Money & Career
Millennials Possess Entrepreneurial Spirit
5/4/2017 10:36:51 PM

So, you’re a smart, imaginative, persuasive millennial and – contrary to the bad rap your generation usually gets – you’re willing to work REALLY hard. You’re just waiting for all those boomers and Xers to get the heck out of the way so you can have your turn at the brass ring.

But why wait?

You and your well-educated and connected friends are in a great position to create your own success – by creating your own business. Survey after survey finds that millennials have a true entrepreneurial mindset; you like flexibility and independence, and you’re determined to pursue your passions. And, thanks to the accomplishments of others before you (the young founders of Airbnb and Uber, Facebook’s Mark Zuckerberg), you’re likely to get more support and less eye-rolling should you strike out on your own.

"With more resources available to start-up founders, and a new respect for what innovative thinkers can do, there’s no need to wait around for your corner office and executive title,” says Matt Stewart, an entrepreneur and co-founder of College Works Painting, an internship program that provides practical business experience for college students. "Why sit and dream about climbing the ladder at someone else’s business when you can create your own?”

The idea of building something from nothing is daunting but doable, says Stewart, who started his company with just four employees in 1993 and now operates nationwide. Here are some tips for getting started:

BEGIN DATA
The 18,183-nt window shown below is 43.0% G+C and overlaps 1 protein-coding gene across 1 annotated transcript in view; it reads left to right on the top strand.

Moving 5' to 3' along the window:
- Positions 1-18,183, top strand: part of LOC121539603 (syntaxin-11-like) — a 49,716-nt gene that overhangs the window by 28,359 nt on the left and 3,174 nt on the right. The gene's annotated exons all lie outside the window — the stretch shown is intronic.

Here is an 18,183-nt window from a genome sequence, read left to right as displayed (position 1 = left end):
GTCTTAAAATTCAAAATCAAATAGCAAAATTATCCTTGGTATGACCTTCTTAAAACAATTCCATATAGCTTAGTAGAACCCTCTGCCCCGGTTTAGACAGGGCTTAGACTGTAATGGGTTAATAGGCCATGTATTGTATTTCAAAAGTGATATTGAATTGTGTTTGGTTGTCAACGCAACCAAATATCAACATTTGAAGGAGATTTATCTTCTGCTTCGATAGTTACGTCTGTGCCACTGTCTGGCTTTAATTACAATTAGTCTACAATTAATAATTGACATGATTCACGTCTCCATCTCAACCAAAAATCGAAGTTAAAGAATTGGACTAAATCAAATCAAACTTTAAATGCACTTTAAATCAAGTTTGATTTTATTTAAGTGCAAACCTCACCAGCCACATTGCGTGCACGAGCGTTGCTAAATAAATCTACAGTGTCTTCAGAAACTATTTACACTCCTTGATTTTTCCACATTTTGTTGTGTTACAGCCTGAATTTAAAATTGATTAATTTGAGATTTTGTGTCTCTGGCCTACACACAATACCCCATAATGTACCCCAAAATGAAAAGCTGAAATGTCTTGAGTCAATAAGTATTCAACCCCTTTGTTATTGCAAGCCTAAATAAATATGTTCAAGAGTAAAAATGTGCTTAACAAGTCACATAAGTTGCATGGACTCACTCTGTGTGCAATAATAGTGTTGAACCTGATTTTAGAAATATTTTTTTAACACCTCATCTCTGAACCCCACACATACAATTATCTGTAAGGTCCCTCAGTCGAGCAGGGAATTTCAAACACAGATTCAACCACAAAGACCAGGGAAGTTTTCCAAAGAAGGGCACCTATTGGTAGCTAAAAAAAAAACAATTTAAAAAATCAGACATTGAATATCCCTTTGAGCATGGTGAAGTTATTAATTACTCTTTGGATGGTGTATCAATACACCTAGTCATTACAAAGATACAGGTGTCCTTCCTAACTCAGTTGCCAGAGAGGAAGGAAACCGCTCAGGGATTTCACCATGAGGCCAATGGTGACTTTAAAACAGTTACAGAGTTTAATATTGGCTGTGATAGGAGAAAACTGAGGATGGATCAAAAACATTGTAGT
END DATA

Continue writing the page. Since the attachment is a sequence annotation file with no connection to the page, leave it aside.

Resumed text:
You don’t have to reinvent the wheel. Create opportunity by finding a business model that delivers solutions to an urgent need that customers have. Your customers should already understand your product or service and believe in its necessity, not just think that it would be "nice to have."

Define what makes you unique. Once you've picked a service or product to focus on, find out what makes you different. Research competitors to determine their customers’ likes and dislikes. How can you pair your individual experience with a solution that addresses what's missing in the marketplace?

Understand that competition is good. Try to avoid starting a business that doesn't already exist. If there are similar products or services to yours, it means there's a demand. Now it’s up to you to figure out how you can deliver something that's different and better.

It’s okay to start small. Don't worry about entering the market with a huge company. Instead, focus on providing a great solution for a niche group of customers -- and then over-deliver. You can't service 1 million customers if you don't know how to service ten. Focus on your first ten customers. 

Social media is your friend. 29-year-old Roxie Smith owns Sweet Chic Cupcakes in Lake Charles. She uses Facebook and Instagram to market and engage with her customers. "It's an extremely effective and inexpensive way to reach potential customers on a daily basis. We typically post a picture of whatever looks especially delicious that day, share it with our customers on our business and personal pages, and that's all it takes. I don't know that advertising really gets any easier than that!”

Ready, shoot, aim. Don't wait to get started. You won't know if you're onto something unless you start making sales. Your idea isn’t validated until you have paying customers. Don't spend too much time planning; start engaging with potential customers as soon as you can.

If the fear of failing is holding you back, Stewart says, remember there’s no better time to take a risk than when you’re first starting out.

"Meanwhile, you’re gaining work experience, learning to be a leader, and doing it on your own terms,” he says.

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